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Tuesday, February 8, 2011

Storing up on sugar

By Joseph Parish

As a survivalist it is in our best interests to investigate the wide variety of products which are available to sweeten up our foods. The active ingredient fructose is the basic sugar found in various fruits as well as honey. Maltose which is another sugar is often found in malted grains. Another less common sugar is pimentose which you will find in olives and lastly we encounter sucrose which is abundant in our usual table sugar.

In this article we will be discussing sucrose only. Sucrose is a refined product created from sugar cane or sugar beets. In fact our modern sugar is of such refinement that it easily approaches the 100 percent pure sucrose limit. This sweetener is just about indestructible if it is protected from any sort of moisture exposure. The brown sugar and the powdered sugar which we find in the grocery store are other variations of our common granulated sugar.

All our usual sweeteners are prone to crystallization such as cane syrup and even the corn syrup, honey, molasses or maple syrup. All are subject to mold during periods of long storage.
If you decide to can your sugar for long term survival storage you do not need to use oxygen absorbers in the jar as they will often cause the sugar to become hard and difficult to work with. If you encounter a situation where your stored sugar has become hard simply let it sit overnight in a sealed container along with an apple slice. 

When selecting sugar at your grocery store make certain it is clean and dry and presents no indications of insect infestation. Granulated sugar will never spoil however under certain conditions it can become lumpy or solid. In such case it is a simple process to pulverize it into small pieces once again. You can purchase sugar in various types of textures ranging from extremely course to that of very fine.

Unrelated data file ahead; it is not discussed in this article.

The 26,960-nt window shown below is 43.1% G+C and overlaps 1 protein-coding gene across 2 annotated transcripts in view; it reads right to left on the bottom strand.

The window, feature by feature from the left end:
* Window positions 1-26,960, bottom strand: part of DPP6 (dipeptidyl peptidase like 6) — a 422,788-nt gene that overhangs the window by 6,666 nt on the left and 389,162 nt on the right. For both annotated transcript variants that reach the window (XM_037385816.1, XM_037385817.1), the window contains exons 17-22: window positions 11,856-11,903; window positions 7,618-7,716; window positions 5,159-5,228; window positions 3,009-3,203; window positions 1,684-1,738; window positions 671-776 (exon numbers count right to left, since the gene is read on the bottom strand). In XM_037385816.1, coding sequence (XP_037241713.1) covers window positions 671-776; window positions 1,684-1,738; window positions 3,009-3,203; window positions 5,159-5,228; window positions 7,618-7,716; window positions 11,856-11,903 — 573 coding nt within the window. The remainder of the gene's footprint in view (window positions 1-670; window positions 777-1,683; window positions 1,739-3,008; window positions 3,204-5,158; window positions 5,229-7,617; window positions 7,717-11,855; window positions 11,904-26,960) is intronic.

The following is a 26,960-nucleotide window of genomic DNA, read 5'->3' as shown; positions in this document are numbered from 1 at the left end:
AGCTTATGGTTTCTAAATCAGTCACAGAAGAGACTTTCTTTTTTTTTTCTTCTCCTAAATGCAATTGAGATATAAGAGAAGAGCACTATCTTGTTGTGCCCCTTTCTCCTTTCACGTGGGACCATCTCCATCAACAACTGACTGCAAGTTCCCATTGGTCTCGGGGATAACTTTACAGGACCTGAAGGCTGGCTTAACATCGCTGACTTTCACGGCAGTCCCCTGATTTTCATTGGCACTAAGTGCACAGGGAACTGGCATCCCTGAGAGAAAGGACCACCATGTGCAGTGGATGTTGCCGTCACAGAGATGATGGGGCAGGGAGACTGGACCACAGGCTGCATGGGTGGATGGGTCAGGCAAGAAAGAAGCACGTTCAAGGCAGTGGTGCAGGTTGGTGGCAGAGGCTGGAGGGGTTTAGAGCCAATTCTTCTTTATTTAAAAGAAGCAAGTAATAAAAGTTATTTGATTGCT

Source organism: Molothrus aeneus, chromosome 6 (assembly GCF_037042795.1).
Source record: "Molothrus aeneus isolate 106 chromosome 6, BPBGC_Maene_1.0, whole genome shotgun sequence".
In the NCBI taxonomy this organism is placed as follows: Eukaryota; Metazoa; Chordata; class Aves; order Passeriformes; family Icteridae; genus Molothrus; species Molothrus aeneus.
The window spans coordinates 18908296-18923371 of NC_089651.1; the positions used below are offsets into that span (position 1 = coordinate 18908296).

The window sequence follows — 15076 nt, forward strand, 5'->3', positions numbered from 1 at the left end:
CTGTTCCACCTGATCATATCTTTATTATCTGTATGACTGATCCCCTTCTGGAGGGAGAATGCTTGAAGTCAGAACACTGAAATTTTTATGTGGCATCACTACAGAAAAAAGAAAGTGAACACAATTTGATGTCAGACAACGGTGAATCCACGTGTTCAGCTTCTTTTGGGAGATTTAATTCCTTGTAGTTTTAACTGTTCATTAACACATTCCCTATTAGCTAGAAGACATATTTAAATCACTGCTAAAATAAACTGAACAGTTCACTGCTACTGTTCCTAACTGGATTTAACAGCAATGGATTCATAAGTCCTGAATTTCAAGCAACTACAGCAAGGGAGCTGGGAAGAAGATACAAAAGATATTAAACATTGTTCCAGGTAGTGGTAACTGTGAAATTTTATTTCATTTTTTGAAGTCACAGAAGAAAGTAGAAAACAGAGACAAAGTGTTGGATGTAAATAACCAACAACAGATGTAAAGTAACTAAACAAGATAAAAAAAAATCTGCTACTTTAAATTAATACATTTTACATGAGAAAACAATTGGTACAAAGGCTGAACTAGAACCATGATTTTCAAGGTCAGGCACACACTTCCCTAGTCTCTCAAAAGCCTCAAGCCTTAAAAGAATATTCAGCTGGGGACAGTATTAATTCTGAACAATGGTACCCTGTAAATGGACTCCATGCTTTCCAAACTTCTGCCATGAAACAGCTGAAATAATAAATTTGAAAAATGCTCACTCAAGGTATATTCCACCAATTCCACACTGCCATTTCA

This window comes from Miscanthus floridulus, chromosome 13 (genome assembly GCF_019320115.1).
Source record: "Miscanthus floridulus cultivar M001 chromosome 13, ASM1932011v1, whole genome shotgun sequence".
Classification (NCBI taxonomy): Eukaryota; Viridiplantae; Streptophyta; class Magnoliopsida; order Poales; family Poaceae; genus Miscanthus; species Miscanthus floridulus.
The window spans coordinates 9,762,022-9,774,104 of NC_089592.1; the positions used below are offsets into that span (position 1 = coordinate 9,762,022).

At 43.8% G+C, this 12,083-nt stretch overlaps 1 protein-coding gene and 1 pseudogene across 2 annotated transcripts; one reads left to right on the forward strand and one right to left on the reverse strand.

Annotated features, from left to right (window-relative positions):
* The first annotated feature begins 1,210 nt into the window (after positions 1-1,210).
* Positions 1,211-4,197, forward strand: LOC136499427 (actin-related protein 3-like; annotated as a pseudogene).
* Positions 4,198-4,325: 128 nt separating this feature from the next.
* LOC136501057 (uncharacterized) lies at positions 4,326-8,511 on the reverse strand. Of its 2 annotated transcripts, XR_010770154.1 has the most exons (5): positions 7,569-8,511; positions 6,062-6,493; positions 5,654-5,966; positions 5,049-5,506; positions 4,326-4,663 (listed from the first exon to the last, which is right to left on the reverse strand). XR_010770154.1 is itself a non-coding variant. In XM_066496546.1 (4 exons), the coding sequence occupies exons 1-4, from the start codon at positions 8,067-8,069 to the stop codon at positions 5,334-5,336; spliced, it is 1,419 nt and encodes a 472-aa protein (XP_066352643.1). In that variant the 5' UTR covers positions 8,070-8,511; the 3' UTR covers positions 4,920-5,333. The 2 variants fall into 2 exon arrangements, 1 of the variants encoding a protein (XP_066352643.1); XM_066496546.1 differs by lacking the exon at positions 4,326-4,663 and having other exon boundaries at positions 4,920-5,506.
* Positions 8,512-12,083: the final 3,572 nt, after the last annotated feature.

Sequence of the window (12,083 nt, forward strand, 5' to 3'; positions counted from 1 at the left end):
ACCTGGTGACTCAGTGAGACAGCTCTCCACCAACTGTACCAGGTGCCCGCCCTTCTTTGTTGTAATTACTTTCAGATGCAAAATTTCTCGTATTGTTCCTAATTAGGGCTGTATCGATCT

The very fine white granulated sugar known as confectioner or icing sugar can also be found as a course or fine versions. Usually the housewife will purchase either a 6X which is a very fine blend or a 10X which is the equivalent of an ultra fine texture. These are excellent for pastry use. Often the processor of the sugar will add a portion of corn-starch to the master batch in order to prevent it from caking up. Powdered sugar is more critical to moisture damage than our regular sugar and is extremely difficult to reclaim if it should become hard. 

Brown sugar is nothing more than regular graduated sugar with a bit of molasses and camel flavor added. The darker the sugar is the more molasses that is included in its makeup. All the brown sugar varieties must be protected from moisture or risk becoming hard 

All sugars have the same requirements of air tight containers which are insect proof and moisture resistant in order to provide for effective long term storage. In fact, I have used brown sugar which was six years old and normal white sugar which was much older all with no adverse effects. 

This article provides you with a starting point on selecting which sugar would be best for you to stock up on in your food storage pantry. Merely match the type with your chosen purpose.

Copyright @2011 Joseph Parish
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